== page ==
• When you plan your week over the weekend, look for birthdays in the upcoming week, and schedule email greetings in your email application for those days. This is an easy way to keep in touch with people who matter to you.
  • Avoid double-booking/over booking your calendar.
  • Don’t schedule every minute in your calendar. That will just lead to burnout and stress, which isn’t sustainable. The point is to have a good idea of where your time is going without being too granular. Also, leave space between events; this way you have some breathing room and you’re not living hand-to-mouth in terms of time.
  • When planning events in your calendar, account for buffers in your events to get more space for yourself because we all suffer from planning fallacy — we vastly underestimate how much time we require to do things, even if we have done it before. For instance, block 30 minutes (accounting for buffer) in your calendar for each meal even though it won’t take you that long to eat. Then, any extra leftover time feels like a bonus.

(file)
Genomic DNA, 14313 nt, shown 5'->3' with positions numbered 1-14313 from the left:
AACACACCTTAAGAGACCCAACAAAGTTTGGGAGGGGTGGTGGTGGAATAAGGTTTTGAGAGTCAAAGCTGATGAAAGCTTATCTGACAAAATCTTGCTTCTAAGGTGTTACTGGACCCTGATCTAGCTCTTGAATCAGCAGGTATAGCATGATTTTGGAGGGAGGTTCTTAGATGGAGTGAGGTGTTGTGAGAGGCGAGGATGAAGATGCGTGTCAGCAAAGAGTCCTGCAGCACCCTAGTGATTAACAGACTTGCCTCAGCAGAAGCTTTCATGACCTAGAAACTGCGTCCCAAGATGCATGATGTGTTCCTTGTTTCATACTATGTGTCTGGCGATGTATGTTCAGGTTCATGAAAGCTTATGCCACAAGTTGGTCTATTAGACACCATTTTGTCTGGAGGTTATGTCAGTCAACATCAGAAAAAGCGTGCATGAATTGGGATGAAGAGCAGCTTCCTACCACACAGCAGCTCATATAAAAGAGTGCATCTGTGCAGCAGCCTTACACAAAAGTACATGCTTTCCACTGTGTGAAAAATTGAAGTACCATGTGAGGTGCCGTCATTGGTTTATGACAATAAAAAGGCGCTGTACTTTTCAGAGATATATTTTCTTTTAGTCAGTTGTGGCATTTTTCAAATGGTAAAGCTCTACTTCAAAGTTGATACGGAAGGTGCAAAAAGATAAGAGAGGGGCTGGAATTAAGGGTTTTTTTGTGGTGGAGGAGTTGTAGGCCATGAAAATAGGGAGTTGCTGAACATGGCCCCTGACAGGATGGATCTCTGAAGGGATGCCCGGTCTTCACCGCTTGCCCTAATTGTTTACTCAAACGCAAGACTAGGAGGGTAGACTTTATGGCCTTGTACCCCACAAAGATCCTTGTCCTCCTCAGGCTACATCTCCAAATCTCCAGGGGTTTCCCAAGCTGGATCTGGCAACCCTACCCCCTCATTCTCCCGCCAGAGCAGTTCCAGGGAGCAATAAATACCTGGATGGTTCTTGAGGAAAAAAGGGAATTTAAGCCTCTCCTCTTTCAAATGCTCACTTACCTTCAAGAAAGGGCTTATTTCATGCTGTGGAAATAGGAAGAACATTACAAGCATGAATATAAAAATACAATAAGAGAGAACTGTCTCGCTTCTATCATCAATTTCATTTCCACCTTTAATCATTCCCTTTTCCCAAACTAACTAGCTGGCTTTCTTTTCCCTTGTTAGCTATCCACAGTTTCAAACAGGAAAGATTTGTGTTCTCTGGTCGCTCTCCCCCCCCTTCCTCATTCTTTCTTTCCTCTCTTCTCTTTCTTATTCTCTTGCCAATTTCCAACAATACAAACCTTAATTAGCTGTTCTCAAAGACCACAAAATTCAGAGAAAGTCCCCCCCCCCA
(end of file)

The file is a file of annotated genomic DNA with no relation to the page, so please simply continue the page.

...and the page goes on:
• You can subscribe to a US Holidays calendar using iCalShare to keep track of national holidays. You can look for your country’s calendar; just make sure it’s updated for the current year.

When you learn to use your calendar effectively as a way to plan your week and review daily, you’ll be so much farther ahead in doing the things that matter to you.

If you liked this piece, subscribe to the Weekly Newsflash to read my latest writing. Topics include mental health, simple living, and true success: